by Chef Barry Saunders
Green Gates

Ragoût traditionally refers to a rich French stew of meat or vegetables. This one uses large crimini mushrooms which have a dense, meaty flavour.

1 L water
2 tsp salt
1 cup white cornmeal (you can substitute yellow or blue cornmeal)
1/2 cup cooked wild rice
1/3 cup butter
3/4 cup grated parmesan
Portobello ragoût
1 Tbsp butter
2 shallots, finely diced
2 portobello mushrooms, diced
1/4 cup Cabernet
8 roasted garlic cloves
1 oz pine nuts
1 tsp fresh marjoram
Chile oil
1 cup peanut oil
1 Tbsp chilli powder
1 tsp cayenne
1 tsp chile flakes
2 tsp paprika
1 Tbsp garlic
Black peppercorns, to taste
Balsamic Syrup
1 cup balsamic vinegar
1/4 cup sugar
4 oz spinach leaves, sautéed
4 slices roasted red pepper
6 oz chèvre

1. In a saucepan, bring water to a boil with salt. Add cornmeal. On low heat stir constantly for 15-20 minutes. Add cooked wild rice, butter and parmesan.
2. Spread warm polenta mixture onto a sheet pan and cool. Cut in four using a 4-inch ring cutter.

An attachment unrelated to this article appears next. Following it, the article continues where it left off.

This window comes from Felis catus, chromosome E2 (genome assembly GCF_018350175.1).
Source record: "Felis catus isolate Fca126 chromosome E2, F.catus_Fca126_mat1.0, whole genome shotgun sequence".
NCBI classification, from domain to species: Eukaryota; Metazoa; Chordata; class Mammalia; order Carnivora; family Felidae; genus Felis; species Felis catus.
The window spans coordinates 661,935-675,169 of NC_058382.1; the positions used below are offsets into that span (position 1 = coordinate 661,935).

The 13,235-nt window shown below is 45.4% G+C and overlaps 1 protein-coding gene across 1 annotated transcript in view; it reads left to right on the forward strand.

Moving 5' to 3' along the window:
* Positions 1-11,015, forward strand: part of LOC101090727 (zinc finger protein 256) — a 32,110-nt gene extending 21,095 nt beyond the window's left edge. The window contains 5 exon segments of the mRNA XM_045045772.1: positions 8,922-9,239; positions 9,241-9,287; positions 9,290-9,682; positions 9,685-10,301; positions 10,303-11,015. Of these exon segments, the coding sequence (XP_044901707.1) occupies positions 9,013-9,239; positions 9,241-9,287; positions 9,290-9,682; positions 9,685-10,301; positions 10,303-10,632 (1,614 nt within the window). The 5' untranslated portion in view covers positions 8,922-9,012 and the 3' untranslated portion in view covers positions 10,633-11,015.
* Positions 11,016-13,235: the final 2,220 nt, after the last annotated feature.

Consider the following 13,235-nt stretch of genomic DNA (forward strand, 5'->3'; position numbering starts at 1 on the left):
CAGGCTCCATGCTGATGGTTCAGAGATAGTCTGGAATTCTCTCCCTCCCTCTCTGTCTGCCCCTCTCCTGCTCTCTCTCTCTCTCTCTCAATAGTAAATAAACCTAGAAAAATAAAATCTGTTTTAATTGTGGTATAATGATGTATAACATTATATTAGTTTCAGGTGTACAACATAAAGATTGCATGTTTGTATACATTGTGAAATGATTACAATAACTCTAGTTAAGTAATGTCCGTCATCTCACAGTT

3. To re-warm, bake in 350˚F oven for 10 minutes.

Portobello ragoût
1. In a saucepan, melt butter. Add shallots and portobello mushrooms and sauté.
3. Stir in Cabernet and cook until almost all the wine is absorbed into the mushrooms.
4. Add garlic, pine nuts, marjoram.

Chile oil
1. In a heavy saucepan, combine all ingredients and steep for 1 1/2 to 2 hours.
2. Strain mixture using a cheese cloth or coffee filter.

Balsamic syrup
1. In a heavy saucepan, combine ingredients and reduce by half.

To serve
1. Place one piece of polenta in centre of each plate. Stack sautéed spinach, roasted red peppers on top. Spoon ragoût over peppers. Top with crumbled chèvre. Drizzle stack with chile oil and balsamic syrup. Garnish with deep-fried julienned leek.

Yield 4 servings


Soup with northern pike and manitoba morel dumplings

by Chef Craig Guenther
Blaze Bistro

The goldeye marinade used here is available at seafood stores and gives the fish a deep red colour. Note: If you don’t have a smoker you can use a tinfoil-lined pan placed on a rack in your barbecue. Heat the bottom of the pan until it smokes. Place the fish on a rack above the pan and close lid.